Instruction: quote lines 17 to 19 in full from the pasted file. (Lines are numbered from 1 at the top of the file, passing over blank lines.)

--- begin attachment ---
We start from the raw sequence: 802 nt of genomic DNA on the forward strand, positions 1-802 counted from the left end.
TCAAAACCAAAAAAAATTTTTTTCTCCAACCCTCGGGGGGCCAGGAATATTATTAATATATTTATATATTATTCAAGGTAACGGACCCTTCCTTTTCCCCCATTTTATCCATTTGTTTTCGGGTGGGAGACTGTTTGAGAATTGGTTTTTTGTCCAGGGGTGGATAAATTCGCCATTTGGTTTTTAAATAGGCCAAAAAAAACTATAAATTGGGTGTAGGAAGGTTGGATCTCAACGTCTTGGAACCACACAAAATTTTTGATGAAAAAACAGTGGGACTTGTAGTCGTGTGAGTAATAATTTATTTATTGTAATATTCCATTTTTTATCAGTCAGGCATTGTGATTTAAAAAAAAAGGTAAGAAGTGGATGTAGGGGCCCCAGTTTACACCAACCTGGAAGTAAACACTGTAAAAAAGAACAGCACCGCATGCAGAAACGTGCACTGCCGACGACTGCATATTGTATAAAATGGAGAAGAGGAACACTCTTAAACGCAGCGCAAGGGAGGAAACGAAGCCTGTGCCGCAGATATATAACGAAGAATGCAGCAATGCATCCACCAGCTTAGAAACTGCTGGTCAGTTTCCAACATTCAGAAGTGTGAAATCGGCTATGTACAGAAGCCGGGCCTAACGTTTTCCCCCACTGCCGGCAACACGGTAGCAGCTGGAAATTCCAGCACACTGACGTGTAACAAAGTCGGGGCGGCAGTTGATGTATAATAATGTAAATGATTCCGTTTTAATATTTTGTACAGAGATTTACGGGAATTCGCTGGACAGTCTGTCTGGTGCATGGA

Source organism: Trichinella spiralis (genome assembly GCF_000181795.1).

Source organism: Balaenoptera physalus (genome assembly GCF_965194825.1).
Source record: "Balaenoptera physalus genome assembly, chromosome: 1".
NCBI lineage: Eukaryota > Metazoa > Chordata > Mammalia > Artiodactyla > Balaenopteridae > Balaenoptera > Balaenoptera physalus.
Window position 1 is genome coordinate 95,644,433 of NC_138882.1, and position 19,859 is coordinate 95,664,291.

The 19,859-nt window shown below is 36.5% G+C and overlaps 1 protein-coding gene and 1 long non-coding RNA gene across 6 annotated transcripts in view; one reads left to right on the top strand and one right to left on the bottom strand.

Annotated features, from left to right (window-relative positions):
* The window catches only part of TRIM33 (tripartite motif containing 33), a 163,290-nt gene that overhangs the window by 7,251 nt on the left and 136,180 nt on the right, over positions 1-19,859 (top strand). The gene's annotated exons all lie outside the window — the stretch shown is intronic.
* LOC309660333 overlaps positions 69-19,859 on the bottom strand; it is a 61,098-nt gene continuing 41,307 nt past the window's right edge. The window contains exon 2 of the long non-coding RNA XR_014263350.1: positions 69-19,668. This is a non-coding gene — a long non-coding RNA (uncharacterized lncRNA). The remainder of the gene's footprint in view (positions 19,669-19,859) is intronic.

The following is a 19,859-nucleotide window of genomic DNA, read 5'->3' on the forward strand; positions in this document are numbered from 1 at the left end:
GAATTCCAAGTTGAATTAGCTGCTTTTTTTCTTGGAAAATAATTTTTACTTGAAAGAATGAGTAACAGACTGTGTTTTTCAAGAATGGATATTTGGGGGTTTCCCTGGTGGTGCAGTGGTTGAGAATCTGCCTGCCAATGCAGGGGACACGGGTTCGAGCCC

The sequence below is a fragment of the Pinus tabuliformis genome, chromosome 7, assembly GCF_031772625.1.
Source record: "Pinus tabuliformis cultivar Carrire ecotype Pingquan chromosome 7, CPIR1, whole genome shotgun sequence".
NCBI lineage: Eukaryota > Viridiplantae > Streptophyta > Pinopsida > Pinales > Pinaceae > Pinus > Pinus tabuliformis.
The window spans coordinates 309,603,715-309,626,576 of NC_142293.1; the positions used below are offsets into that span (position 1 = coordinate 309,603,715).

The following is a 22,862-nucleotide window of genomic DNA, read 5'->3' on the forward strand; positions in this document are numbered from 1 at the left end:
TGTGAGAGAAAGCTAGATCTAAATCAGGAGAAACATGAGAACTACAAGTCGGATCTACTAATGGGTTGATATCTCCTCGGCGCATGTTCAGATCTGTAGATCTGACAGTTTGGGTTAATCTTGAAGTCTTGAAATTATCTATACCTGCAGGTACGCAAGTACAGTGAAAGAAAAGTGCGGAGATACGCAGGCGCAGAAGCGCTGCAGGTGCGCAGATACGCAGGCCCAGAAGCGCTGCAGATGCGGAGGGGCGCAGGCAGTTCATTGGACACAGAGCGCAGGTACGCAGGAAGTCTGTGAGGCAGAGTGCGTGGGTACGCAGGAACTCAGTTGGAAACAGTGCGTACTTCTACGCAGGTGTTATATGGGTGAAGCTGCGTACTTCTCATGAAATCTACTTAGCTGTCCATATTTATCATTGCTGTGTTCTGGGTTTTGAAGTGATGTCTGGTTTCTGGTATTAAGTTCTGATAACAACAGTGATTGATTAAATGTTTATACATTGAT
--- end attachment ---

The window spans coordinates 309,603,715-309,626,576 of NC_142293.1; the positions used below are offsets into that span (position 1 = coordinate 309,603,715).

The following is a 22,862-nucleotide window of genomic DNA, read 5'->3' on the forward strand; positions in this document are numbered from 1 at the left end:
TGTGAGAGAAAGCTAGATCTAAATCAGGAGAAACATGAGAACTACAAGTCGGATCTACTAATGGGTTGATATCTCCTCGGCGCATGTTCAGATCTGTAGATCTGACAGTTTGGGTTAATCTTGAAGTCTTGAAATTATCTATACCTGCAGGTACGCAAGTACAGTGAAAGAAAAGTGCGGAGATACGCAGGCGCAGAAGCGCTGCAGGTGCGCAGATACGCAGGCCCAGAAGCGCTGCAGATGCGGAGGGGCGCAGGCAGTTCATTGGACACAGAGCGCAGGTACGCAGGAAGTCTGTGAGGCAGAGTGCGTGGGTACGCAGGAACTCAGTTGGAAACAGTGCGTACTTCTACGCAGGTGTTATATGGGTGAAGCTGCGTACTTCTCATGAAATCTACTTAGCTGTCCATATTTATCATTGCTGTGTTCTGGGTTTTGAAGTGATGTCTGGTTTCTGGTATTAAGTTCTGATAACAACAGTGATTGATTAAATGTTTATACATTGAT